So the russians drilled and went back in time with increasingly older ice going back about 400 thousand years but they stopped short of breaking into the lake. There are many reasons. One reason is that the last few meters is not ice from surface snow but from refrozen lake water and as such it is wet and soft and may get the drill stuck. Another reason is that it is expected to find some form of life in the lake but it is difficult to avoid contaminating the lake from the drill or the drilling fluid (tons of special fluid poured into the drilled hole to keep its pressure high to keep it from closing).
Finally in 2012 the lake was breached, and the pressure in the hole was dropped while the drill was quickly pulled up, getting the lake waters into the hole to refreeze for 600 meters. Now work is underway to drill again this frozen water and analyze it. So far results are inconclusive as most DNA found seems to be from external contamination in the lab. We'll know soon. If I remember to update this page.
One of the interesting first findings is that the lake waters are highly oxygenated, which may seem counterintuitive for a closed system that never sees sunlight (remember that oxygen comes from photosynthesis of CO2 by plants). The reason is that the snow that accumulates on the surface contains oxygen which stays trapped in the ice until, after hundred of thousands of years, it joins and melts and accumulates into the lake. It also implies that there's isn't much respiration going on in the lake which doesn't bode well for the discovery of strange life forms...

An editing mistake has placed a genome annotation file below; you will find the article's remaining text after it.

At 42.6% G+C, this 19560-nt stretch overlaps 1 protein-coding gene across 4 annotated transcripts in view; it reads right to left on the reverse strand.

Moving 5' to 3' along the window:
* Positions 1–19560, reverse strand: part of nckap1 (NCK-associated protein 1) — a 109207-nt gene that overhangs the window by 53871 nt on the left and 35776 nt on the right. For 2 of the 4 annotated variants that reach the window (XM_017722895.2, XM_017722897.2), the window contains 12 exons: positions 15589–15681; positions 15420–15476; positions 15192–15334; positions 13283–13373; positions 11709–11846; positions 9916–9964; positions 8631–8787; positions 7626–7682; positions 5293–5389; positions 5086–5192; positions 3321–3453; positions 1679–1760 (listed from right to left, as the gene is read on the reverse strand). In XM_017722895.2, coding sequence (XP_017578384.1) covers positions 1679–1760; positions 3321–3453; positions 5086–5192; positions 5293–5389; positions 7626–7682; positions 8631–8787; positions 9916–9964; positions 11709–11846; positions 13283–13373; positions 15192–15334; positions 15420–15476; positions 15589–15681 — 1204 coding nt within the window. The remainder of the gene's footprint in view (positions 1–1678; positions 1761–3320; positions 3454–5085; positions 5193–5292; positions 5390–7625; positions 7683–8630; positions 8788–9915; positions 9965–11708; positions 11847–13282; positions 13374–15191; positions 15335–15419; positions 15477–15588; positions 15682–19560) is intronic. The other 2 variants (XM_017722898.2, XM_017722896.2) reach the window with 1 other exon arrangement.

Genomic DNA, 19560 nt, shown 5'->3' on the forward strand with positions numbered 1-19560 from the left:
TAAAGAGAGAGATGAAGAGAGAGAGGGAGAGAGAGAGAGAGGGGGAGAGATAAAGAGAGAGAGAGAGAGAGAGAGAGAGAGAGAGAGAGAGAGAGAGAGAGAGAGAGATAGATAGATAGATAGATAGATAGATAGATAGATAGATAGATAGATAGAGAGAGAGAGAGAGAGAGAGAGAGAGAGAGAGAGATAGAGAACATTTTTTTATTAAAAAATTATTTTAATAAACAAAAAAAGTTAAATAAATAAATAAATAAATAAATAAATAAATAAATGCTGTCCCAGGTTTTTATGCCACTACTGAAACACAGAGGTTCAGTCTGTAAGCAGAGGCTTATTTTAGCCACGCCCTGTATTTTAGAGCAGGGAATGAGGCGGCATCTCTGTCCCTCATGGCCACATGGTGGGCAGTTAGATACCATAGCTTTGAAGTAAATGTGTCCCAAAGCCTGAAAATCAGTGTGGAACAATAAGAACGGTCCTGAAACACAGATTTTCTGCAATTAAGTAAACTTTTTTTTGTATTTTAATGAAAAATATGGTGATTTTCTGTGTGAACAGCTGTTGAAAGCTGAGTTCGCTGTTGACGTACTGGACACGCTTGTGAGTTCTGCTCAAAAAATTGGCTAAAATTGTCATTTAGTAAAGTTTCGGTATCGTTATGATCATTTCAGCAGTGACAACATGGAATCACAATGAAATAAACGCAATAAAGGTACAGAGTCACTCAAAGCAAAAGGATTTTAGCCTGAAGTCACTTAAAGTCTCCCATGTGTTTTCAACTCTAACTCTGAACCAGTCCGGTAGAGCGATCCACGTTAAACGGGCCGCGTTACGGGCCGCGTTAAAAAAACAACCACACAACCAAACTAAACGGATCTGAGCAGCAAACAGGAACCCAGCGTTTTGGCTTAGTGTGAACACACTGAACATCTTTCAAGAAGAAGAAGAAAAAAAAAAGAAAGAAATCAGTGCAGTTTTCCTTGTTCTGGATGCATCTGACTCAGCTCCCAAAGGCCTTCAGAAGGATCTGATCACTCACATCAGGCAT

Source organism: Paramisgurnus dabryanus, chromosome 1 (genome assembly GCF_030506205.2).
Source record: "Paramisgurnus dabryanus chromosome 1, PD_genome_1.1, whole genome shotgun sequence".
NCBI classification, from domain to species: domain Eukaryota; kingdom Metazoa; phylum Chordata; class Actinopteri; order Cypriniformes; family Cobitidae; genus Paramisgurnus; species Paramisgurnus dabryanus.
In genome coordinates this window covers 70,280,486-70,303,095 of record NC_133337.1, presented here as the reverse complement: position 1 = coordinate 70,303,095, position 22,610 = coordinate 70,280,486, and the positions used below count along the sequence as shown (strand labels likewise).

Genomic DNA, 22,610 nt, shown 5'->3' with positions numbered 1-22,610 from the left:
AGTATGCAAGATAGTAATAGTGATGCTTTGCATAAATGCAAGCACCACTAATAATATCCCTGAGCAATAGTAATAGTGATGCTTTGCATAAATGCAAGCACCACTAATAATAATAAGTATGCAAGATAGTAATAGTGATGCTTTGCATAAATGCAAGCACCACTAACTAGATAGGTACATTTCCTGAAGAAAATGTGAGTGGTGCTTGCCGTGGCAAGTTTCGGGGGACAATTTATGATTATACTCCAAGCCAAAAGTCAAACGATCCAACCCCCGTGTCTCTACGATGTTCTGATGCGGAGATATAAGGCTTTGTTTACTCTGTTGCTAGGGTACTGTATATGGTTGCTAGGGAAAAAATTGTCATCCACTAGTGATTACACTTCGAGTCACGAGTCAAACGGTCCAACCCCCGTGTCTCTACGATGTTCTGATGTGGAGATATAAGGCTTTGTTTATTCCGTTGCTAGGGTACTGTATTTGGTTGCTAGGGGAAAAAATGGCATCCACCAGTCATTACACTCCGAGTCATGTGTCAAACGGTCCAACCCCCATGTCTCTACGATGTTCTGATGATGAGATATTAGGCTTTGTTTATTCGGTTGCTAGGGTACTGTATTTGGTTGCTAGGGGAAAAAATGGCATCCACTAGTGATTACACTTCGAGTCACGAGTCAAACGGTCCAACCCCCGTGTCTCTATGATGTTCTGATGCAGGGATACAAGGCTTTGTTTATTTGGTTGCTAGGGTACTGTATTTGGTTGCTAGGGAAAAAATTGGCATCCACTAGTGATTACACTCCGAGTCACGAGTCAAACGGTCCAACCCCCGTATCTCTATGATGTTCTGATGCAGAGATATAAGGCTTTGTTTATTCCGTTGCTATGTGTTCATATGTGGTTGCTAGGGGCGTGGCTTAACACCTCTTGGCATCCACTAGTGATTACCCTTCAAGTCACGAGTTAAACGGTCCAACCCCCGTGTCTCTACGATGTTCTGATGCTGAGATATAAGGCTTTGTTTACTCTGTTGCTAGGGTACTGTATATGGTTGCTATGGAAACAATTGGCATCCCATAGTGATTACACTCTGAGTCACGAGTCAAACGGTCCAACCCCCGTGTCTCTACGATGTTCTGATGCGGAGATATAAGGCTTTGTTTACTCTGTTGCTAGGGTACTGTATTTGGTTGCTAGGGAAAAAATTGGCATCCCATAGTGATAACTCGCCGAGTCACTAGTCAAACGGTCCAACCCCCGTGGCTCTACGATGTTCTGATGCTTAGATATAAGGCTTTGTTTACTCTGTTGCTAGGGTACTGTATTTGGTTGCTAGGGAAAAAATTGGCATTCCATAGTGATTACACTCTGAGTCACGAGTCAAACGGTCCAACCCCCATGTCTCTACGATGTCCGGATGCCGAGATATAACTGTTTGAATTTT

The brits are trying to use a different drilling technique to reach the waters of Lake Ellsworth, another of those large and deep subglacial lakes: they used boiled water which is both sterile and used to drill the hole by simply melting the ice.
And yet another lake is lake Vida, similar to lake Vanda: permanently covered by 20 meters of ice the temperature of its water is -13°C while remaining liquid due to its salinity being 6 times that of sea water. The thickness of the ice doesn't let any light through and there's no oxygen. The waters from the lake have been separated from the outside by this thick layer of ice for at least 3000 years. Despite all that there's a great variety of bacteria which a very slow metabolism evolved to use the iron dissolved in the water while producing H2, which in turns feed other bacteria in this enclosed ecosystem.
As you see from those very different examples of lakes, life finds a way.